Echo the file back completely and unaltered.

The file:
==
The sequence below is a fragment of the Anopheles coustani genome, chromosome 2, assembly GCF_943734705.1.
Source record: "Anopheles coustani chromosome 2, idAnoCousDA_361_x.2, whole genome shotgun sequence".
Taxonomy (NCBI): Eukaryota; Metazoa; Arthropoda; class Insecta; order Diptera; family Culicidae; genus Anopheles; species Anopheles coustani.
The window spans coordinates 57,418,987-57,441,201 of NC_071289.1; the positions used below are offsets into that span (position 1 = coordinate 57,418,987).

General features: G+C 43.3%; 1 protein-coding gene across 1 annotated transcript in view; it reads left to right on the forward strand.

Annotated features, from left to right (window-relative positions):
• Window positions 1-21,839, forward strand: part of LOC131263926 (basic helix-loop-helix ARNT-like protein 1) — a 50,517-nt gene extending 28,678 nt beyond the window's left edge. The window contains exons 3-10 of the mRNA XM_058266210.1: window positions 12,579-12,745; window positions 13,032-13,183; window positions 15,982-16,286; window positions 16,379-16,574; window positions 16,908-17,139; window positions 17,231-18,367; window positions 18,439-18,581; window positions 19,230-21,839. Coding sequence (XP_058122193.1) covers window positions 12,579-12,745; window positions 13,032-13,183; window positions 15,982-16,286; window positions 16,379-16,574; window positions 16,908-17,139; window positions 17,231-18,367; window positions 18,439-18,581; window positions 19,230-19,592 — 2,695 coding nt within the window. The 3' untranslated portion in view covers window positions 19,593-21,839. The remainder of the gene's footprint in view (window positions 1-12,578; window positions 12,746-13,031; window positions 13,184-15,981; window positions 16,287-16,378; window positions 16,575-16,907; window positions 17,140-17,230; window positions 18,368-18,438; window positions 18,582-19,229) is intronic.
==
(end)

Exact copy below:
The sequence below is a fragment of the Anopheles coustani genome, chromosome 2, assembly GCF_943734705.1.
Source record: "Anopheles coustani chromosome 2, idAnoCousDA_361_x.2, whole genome shotgun sequence".
Taxonomy (NCBI): Eukaryota; Metazoa; Arthropoda; class Insecta; order Diptera; family Culicidae; genus Anopheles; species Anopheles coustani.
The window spans coordinates 57,418,987-57,441,201 of NC_071289.1; the positions used below are offsets into that span (position 1 = coordinate 57,418,987).

General features: G+C 43.3%; 1 protein-coding gene across 1 annotated transcript in view; it reads left to right on the forward strand.

Annotated features, from left to right (window-relative positions):
• Window positions 1-21,839, forward strand: part of LOC131263926 (basic helix-loop-helix ARNT-like protein 1) — a 50,517-nt gene extending 28,678 nt beyond the window's left edge. The window contains exons 3-10 of the mRNA XM_058266210.1: window positions 12,579-12,745; window positions 13,032-13,183; window positions 15,982-16,286; window positions 16,379-16,574; window positions 16,908-17,139; window positions 17,231-18,367; window positions 18,439-18,581; window positions 19,230-21,839. Coding sequence (XP_058122193.1) covers window positions 12,579-12,745; window positions 13,032-13,183; window positions 15,982-16,286; window positions 16,379-16,574; window positions 16,908-17,139; window positions 17,231-18,367; window positions 18,439-18,581; window positions 19,230-19,592 — 2,695 coding nt within the window. The 3' untranslated portion in view covers window positions 19,593-21,839. The remainder of the gene's footprint in view (window positions 1-12,578; window positions 12,746-13,031; window positions 13,184-15,981; window positions 16,287-16,378; window positions 16,575-16,907; window positions 17,140-17,230; window positions 18,368-18,438; window positions 18,582-19,229) is intronic.